Surendar Singh, Ram Singh


With the announcement of Self-Reliant India Mission, the Government of India has announced several policy measures to promote domestic manufacturing to make India, as a hub of global manufacturing. One of its major policy measures is the introduction of Customs (Administration of Rules of Origin under Trade Agreements) Rules, 2020 (CAROTAR Rules). The objective of these rules is to regulate frivolous imports of the third country, which is routing to the Indian market via its FTA partners. These rules have created ‘lots of hues and cry’ among importing and exporting firms due to their regulatory, operational and business implications. This article examines key provisions of CAROTAR rules and their implications to India’s foreign trade sector in general and exporting and importing firms in particular. Findings show that CAROTAR rules are highly protective and regressive in nature and designed to safeguard the domestic manufacturing industry. The intent and content of these rules clearly demonstrate that importing firms are subject to strict regulatory compliance to claim preferential benefit under India’s existing trade agreements. New rules will increase the cost of importing inputs and components thereby affecting India’s trade competitiveness.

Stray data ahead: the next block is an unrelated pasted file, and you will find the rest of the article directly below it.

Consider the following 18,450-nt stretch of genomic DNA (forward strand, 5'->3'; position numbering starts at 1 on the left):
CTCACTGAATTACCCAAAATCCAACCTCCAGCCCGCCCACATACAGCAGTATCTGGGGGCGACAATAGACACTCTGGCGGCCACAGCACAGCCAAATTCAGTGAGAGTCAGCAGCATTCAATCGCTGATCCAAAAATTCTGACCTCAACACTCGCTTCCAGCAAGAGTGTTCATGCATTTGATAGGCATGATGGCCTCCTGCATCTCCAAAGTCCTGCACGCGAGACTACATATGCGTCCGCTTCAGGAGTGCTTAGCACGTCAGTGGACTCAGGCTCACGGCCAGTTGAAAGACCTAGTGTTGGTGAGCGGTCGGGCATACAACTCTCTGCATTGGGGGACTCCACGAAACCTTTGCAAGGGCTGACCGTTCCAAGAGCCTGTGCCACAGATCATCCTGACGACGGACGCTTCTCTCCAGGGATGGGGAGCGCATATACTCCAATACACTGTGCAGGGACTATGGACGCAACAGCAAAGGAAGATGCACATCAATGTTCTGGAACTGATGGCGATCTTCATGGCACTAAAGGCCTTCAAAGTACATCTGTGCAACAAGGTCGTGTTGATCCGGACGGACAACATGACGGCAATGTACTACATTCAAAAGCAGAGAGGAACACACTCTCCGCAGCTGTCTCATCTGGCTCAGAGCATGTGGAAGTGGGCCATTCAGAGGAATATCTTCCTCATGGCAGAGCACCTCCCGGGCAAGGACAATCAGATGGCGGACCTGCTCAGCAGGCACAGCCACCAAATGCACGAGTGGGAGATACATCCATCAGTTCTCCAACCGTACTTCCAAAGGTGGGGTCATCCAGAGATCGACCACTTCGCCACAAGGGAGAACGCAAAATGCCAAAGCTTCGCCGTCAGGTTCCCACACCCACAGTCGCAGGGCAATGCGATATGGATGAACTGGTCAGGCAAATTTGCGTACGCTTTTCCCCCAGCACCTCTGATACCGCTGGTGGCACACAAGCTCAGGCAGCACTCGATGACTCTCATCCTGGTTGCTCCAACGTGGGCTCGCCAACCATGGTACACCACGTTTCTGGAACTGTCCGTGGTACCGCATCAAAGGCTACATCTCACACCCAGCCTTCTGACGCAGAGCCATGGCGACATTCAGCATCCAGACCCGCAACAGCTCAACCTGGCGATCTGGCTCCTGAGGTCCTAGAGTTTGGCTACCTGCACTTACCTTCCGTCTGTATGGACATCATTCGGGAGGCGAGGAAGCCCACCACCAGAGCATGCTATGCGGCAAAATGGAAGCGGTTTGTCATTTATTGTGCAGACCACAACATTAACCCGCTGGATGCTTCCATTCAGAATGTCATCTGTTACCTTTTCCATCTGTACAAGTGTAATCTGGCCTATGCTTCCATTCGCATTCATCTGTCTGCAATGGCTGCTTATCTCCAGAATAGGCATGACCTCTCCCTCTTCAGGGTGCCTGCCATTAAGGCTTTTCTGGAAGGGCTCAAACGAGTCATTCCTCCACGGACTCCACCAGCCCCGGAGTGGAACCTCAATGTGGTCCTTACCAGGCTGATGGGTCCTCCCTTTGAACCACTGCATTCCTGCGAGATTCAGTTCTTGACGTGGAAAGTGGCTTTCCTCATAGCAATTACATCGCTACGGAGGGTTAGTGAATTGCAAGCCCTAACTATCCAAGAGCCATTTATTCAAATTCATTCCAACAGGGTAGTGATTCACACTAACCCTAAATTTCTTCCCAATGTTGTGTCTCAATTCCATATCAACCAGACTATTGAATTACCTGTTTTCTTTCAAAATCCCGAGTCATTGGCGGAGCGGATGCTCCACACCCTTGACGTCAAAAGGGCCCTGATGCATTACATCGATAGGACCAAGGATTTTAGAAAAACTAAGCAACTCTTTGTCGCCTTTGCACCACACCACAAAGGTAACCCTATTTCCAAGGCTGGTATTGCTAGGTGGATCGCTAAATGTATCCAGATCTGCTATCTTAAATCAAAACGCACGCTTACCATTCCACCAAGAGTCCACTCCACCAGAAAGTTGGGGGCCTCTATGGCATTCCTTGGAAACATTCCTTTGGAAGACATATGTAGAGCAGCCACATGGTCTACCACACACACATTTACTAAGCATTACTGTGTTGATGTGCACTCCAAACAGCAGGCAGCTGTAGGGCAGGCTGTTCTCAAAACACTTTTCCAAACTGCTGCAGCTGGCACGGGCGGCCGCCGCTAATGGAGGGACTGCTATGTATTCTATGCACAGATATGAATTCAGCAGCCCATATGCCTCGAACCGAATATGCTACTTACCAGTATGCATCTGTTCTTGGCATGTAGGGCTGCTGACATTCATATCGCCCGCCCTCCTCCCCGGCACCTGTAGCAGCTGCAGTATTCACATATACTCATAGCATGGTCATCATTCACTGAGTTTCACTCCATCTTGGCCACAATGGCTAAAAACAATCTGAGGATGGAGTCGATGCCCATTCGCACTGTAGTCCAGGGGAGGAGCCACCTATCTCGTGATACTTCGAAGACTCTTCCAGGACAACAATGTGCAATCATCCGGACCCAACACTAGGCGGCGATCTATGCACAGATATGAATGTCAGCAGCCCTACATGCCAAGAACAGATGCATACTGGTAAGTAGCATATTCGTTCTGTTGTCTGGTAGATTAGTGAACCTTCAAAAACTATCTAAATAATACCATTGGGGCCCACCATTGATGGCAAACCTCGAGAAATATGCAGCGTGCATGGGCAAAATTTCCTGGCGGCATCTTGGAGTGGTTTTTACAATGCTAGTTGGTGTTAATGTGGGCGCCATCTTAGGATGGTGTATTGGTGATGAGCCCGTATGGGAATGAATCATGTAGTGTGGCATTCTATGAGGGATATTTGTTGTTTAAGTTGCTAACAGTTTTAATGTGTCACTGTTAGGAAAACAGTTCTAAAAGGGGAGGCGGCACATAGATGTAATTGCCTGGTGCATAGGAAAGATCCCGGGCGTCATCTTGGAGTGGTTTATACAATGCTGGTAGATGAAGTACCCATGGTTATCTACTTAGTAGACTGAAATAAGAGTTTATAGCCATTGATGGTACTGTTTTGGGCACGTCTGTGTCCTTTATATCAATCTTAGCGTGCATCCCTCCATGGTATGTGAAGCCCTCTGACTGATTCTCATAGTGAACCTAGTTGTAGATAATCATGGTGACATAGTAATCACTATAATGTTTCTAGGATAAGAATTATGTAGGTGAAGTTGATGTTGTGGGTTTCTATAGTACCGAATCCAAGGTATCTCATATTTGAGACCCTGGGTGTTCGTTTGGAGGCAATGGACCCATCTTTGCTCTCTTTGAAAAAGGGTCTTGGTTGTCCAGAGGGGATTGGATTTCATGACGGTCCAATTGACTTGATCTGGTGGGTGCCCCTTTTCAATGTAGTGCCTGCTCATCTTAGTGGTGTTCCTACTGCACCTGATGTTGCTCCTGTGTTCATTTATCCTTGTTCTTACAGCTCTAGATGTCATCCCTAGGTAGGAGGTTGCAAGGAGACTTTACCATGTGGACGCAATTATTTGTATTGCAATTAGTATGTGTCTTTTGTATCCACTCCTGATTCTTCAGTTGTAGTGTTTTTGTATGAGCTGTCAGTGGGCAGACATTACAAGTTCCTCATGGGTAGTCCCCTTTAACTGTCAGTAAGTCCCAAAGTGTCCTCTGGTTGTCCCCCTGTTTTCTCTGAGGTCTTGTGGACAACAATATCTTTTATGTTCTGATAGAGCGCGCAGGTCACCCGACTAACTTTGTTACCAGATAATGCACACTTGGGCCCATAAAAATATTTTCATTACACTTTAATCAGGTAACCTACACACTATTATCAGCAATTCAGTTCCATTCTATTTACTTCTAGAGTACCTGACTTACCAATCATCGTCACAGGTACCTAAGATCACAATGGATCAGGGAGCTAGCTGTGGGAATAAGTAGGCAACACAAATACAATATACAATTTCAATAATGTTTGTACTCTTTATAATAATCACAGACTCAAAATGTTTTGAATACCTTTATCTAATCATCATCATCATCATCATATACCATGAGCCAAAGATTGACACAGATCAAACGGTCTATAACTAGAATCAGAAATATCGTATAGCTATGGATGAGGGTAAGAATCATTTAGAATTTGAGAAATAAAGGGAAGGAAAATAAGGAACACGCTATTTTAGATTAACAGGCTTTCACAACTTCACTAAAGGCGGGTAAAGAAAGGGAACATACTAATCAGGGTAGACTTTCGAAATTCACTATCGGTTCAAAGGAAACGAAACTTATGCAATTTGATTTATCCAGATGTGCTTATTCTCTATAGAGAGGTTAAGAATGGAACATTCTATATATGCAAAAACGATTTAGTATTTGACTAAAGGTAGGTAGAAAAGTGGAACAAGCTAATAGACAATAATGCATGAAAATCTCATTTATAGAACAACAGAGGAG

Keywords: CAROTAR rules, free trade agreements trade protectionism, customs, imports, global value chains.

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